If you could eavesdrop on a runner’s internal monologue, it might sound like this: ‘Pretty bird up in that tree. Should’ve worn another layer. What’s for dinner? New shoes feel good. Must buy pasta. I’m overdressed. I’ll get a takeaway. Dog!’
Buddhists call this mental ping-pong game ‘monkey mind’, meaning that the random musings bouncing around your head are like a barrelful of primates. It’s a natural state for runners who are happy to let their minds wander. But when you become stressed, those monkeys can go bananas.
But there is a way to tame those animals: meditation. More and more runners are using this to clear out the commotion while on the run. Sakyong Mipham Rinpoche is the spiritual leader of a global network of shambhala centres (meditation meeting places) – and also a nine-time marathoner with a 3:05 PB, and author of Running with the Mind of Meditation. ‘Meditation reduces chaos and stress,’ Rinpoche says. ‘When we apply that to running, running becomes a tool that brings relaxation and vitality. By allowing our mind and body to harmonise, we feel stronger and more alive.’ Want in? Just as training for a race requires a gradual buildup, developing a meditative running practice takes time and, well, practice. But by employing some of the basic principles in your next run, you can feel – and run – better instantly.
1. Tune in
The first technique recommended by Rinpoche is developing body awareness: pay attention to how you are breathing, how your feet are landing, how your arms are swinging. If you feel any tense areas, relax them, and think about the cause: is it running-related (sore legs from intervals), or is there a lifestyle component as well (you haven’t been sleeping much)? ‘We’re trained to push through discomfort,’ says Marty Kibiloski, a 2:23 marathoner who teaches at Shambhala running retreats. ’But if there is something off that you can correct or find the source of, you can relax and run with better form.’ Which brings big rewards: efficient running, faster times and fewer injuries.
2. Think happy
Research has linked an optimistic outlook to enhanced athletic ability. In one study, athletes who rated themselves calm and happy before a competition performed better than those who were angry or tense. Quashing negative self-talk is a key principle of meditation. Buddhist teachers tell pupils to think of thoughts as weather patterns moving through the sky: a passing shower, for example, is just that – passing. ‘Every run has challenges,’ Rinpoche says. ‘The challenge is to be brave, not trying to escape boredom or discomfort, but relaxing with how things are.’ Runners already have stores of strength and endurance – meditation can help you recognise these qualities and put them to use, Kibiloski says.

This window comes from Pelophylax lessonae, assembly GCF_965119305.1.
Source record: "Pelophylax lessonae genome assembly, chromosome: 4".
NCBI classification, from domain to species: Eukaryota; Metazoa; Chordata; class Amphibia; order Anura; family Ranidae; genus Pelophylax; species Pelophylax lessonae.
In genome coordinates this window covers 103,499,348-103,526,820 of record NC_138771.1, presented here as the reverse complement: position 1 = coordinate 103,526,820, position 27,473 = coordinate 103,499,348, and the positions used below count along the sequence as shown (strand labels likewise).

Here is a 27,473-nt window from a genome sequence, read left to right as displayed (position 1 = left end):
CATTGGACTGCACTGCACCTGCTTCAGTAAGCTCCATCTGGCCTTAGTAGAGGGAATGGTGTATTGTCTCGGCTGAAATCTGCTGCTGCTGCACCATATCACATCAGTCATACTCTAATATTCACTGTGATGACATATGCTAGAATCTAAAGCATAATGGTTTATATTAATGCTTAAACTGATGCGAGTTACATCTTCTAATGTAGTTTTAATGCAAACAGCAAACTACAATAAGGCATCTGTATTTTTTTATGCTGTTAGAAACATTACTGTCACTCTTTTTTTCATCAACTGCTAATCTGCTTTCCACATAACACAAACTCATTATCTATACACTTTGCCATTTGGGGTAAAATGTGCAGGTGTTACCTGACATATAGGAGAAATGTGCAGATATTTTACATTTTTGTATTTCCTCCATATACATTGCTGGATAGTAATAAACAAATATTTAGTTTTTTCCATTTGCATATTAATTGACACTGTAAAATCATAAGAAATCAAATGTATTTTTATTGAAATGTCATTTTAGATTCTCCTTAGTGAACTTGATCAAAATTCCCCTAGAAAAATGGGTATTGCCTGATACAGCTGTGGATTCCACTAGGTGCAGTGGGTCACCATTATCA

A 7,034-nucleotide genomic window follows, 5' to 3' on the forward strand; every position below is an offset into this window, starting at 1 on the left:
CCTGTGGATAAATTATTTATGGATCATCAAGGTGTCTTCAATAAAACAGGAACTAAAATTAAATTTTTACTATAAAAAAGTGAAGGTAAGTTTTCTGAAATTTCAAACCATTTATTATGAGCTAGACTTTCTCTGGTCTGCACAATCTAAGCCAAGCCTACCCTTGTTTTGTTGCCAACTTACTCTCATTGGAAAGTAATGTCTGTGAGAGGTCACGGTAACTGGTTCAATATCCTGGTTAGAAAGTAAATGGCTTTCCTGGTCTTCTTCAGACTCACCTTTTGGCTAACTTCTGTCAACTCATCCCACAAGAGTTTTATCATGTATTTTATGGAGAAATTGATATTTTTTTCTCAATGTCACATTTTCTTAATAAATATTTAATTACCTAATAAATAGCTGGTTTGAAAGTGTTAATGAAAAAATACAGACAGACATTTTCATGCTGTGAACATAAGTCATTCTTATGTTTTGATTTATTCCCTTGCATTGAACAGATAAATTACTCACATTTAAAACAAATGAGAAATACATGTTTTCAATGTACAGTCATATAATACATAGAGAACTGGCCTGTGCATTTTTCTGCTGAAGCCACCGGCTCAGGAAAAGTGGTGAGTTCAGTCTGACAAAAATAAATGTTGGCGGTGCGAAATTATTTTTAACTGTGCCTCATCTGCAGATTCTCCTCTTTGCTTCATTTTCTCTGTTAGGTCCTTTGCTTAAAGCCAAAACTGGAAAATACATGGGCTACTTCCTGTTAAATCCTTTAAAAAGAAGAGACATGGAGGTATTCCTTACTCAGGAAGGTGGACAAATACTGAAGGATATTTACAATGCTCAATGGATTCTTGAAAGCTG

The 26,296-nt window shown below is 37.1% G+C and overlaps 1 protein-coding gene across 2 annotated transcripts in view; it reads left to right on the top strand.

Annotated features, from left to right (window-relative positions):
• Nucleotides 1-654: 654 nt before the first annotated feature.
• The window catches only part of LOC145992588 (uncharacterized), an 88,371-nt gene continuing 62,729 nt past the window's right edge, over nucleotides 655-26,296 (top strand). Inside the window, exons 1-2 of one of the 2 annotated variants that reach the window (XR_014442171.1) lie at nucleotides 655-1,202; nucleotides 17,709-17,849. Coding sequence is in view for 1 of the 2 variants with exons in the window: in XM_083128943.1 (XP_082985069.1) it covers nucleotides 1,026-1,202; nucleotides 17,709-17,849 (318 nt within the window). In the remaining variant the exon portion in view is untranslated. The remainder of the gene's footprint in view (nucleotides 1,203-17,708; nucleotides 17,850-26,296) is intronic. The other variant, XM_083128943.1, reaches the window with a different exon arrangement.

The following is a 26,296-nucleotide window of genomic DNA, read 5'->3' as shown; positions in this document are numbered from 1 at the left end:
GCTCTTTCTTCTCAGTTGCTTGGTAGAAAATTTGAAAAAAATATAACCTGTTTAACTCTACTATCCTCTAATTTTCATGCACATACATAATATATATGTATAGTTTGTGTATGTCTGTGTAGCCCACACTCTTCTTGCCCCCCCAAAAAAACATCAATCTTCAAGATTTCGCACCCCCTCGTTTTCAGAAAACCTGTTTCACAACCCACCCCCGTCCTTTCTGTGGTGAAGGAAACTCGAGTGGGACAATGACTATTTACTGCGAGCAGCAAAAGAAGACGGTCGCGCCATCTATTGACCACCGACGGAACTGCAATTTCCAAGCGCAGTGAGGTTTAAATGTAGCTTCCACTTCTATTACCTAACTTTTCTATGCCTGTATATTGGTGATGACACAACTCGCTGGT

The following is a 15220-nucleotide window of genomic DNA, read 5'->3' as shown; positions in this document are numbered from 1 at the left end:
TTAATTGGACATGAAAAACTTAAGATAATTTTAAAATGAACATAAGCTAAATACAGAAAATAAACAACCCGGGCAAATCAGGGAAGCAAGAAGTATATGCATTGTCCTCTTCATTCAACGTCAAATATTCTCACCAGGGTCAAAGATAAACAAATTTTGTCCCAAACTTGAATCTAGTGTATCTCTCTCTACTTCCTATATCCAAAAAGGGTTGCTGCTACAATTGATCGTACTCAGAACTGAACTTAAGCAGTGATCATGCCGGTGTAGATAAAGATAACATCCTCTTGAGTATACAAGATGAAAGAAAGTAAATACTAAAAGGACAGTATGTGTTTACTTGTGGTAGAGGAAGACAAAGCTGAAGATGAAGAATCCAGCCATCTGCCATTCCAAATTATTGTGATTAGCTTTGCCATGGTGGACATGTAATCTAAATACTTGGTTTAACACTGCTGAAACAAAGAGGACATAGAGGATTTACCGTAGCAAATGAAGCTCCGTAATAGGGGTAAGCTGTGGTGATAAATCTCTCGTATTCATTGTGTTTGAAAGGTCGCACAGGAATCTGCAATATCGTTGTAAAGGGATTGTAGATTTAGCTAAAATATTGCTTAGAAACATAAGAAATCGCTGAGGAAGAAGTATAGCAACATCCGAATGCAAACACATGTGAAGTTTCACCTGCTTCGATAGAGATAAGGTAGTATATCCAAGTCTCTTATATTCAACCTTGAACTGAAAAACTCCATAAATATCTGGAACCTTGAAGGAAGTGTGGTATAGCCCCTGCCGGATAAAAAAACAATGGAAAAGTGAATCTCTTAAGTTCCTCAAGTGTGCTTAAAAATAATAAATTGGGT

3. Love the run
Many runners can get too bound up with the performance side of the sport, with their whole mood being affected by whether they hit PBs or ran a workout as far or as fast as previously. While it’s good to want to improve, you also need to value the runner you are today and think about the other brilliant things running gives you, Kibiloski says. While running, think about all the good you are doing in that moment: strengthening your muscles, producing endorphins and taking quality time for yourself away from the stresses of modern life. ‘Appreciation for running creates a healthy self-identity, no matter what chaos is in your life,’ the Sakyong says.
4. Follow your breath
Before a race, while everyone else around you fusses with their iPods and watches, find a spot to sit and focus on breathing for a few minutes. Doing so will calm any pre-race jitters and give you a chance to remind yourself of how well-trained you are, which will help you stay positive. As you run, breathe in for three strides, then out for two. This irregular pattern improves focus and can prevent stitch by ensuring you’re not inhaling with your weight on the same side of your body repeatedly. Try to do this – keeping your breathing deep and consistent – throughout your entire run. A junction or car may distract you – it’s OK to notice these, just return to your breath afterwards.